By the Mixed Mag Editorial Team
Maya Renee Castro (TV/Film/Theater Editor)
Recipe: Homemade Pupusas with Salsa Roja and Curtido
- 4 cups masa harina (corn flour), or more to taste
- 2 cups water, or as needed
- 1 cup grated mozzarella
- 1 can refried beans
- 1 bag of Lorco
- ½ cup vegetable oil for frying
- Salsa Roja-
- 4 cups plain tomato sauce
- 1 cup water
- 4 bunches fresh cilantro, chopped
- 1 green bell pepper, seeded and chopped
- 1 onion, chopped
- 2 cloves garlic, crushed
- 1 cube chicken bouillon (can use vegetable bouillon for vegetarians)
- 1 pinch salt to taste
- ½ head cabbage, shredded
- 1 large carrot, peeled and grated
- ½ cup red vinegar
- 3 eaches scallions, minced
- 2 tablespoons dried oregano
- 1 pinched crushed red pepper flakes
- Step 1
Combine tomato sauce, water, cilantro, green bell pepper, onion, crushed garlic, bouillon cube and salt in a saucepan over medium-low heat. Cook and stir until vegetables are soft, about 20 minutes. Let salsa roja cool for 10 minutes.
- Step 2
Fill a blender with the salsa roja, hold down the lid and blend. Pour into a bowl. Return to saucepan and simmer for 10 minutes more stirring occasionally. Let cool and refrigerate until ready to serve.
- Step 3
Place cabbage and carrots in a large bowl. Add 4 cups boiling water and let stand for 5 minutes. Drain. Mix in vinegar, scallions, oregano, and red pepper flakes. Chill until ready to serve
- Step 4
Warm up the refried beans and set aside in a small bowl. While also putting the mozzarella and lorco in their own small bowls so you can use later.
- Step 5
Mix masa harina and ½ cup water together in a bowl by hand. Add the remaining water slowly, about 2 tablespoons at a time, mixing well after each is added, until dough us moist but still firm. Cover with a damp towel.
- Step 6
Heat ½ cup oil in a large skillet over medium-high heat.
- Step 7
Take a golf ball piece of dough and roll into a ball. Make a hole in the dough with your thumb; put a small about of refried beans or mozzarella or refried beans and mozzarella or mozzarella and lorco (any combination of filling that you want). Close it up and flatten the ball into a thick tortilla. You can also flatten the ball by putting the ball between two pieces of plastic wrap and then pressing down on the bal (a trick my grandma taught me). Place the pupusa in the pan and fry until each side is golden brown, about 2 minutes per side. Repeat until all the dough and fillings are used up.
- Step 8
Serve each pupusas with the curtido and salsa roja on top and enjoy! *must be eaten with your hands no matter what anyone else says*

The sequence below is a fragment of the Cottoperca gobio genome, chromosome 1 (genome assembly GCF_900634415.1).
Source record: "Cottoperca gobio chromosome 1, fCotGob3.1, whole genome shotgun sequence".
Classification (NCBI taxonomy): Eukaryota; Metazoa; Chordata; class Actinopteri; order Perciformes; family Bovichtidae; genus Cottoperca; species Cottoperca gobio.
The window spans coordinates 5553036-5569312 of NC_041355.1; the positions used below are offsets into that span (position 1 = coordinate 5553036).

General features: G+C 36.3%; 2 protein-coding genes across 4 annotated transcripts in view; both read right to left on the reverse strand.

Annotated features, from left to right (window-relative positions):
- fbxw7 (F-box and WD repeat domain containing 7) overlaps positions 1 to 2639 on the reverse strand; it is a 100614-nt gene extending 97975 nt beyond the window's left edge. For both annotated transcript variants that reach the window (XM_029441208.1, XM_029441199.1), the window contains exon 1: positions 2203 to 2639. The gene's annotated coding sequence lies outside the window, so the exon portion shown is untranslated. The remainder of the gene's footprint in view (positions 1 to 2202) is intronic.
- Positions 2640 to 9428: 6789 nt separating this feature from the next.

Growing up, my grandma, who I called Lita (because I couldn’t pronounce abuelita), would take me to her favorite pupusa spot. The spot is called Izalco, you can find it in Woodside Queens, NY. Over the years this spot slowly became my favorite spot and I would constantly ask Lita to take me there whenever I came to visit her. The spot also holds a special place in my heart because it was my first introduction to my El Salvadorian culture. Being mixed ( El Salvadorian, Puerto Rican and Trinidadian) and also raised in a small town in New Jersey with a mainly white education and population, I started to understand my culture by being introduced to traditional food. I loved going to Izalco to get some pupusas and horchata, to try new salvadorian places with Lita (to secretly judge and compare them to Izalco), or to bring my close friends to Izalco to share my culture with them. Although we loved Izalco and Lita knew the owners so personally they treated us like family, it was an extra special treat when she made me pupusas from scratch. It was a rare moment in the kitchen because she usually enjoyed spending our time outside walking around the neighborhood, and she claimed her mothers pupusas, who passed before I was born, were way better then hers. But I still loved her pupusas and always wanted her to teach me how to cook them one day to maybe make a family cookbook to pass down to future generations. But it never happened. Fast forward to when I came back to the city for college, I started visiting Lita once a week or every two weeks to have breakfast or lunch. She is a staple in my life here in New York. However, when Covid hit, I had to stop visiting her in fear of giving the sickness to her, since she is at a high risk being 80 years old. We would do video calls over Whatsapp just so we could see each other, but it wasn’t the same. I was dying to have breakfast or lunch with her, dying to go get some pupusas and to finally learn how to make them. Honestly just dying to be around her. So on Mother’s Day I suggested a family Whatsapp video call where we all cook separate meals but “eat together.” It went over well and to pay homage to our matriarch, Esther Pineda (Lita), we all cooked pupusas… My father’s were the best, my uncle’s were a little fancier, and mine were definitely a good first attempt, but not anything like Lita’s or the ones at Izalco’s. However, trying to learn to cook one of my culture’s foods filled me with joy. I crave pupusas and miss Lita all the time. I hope to see her soon, and I hope the recipe I used above brings you something tasty to eat. From my very small family cookbook to yours, enjoy, and always eat with love in your heart and memories in your head…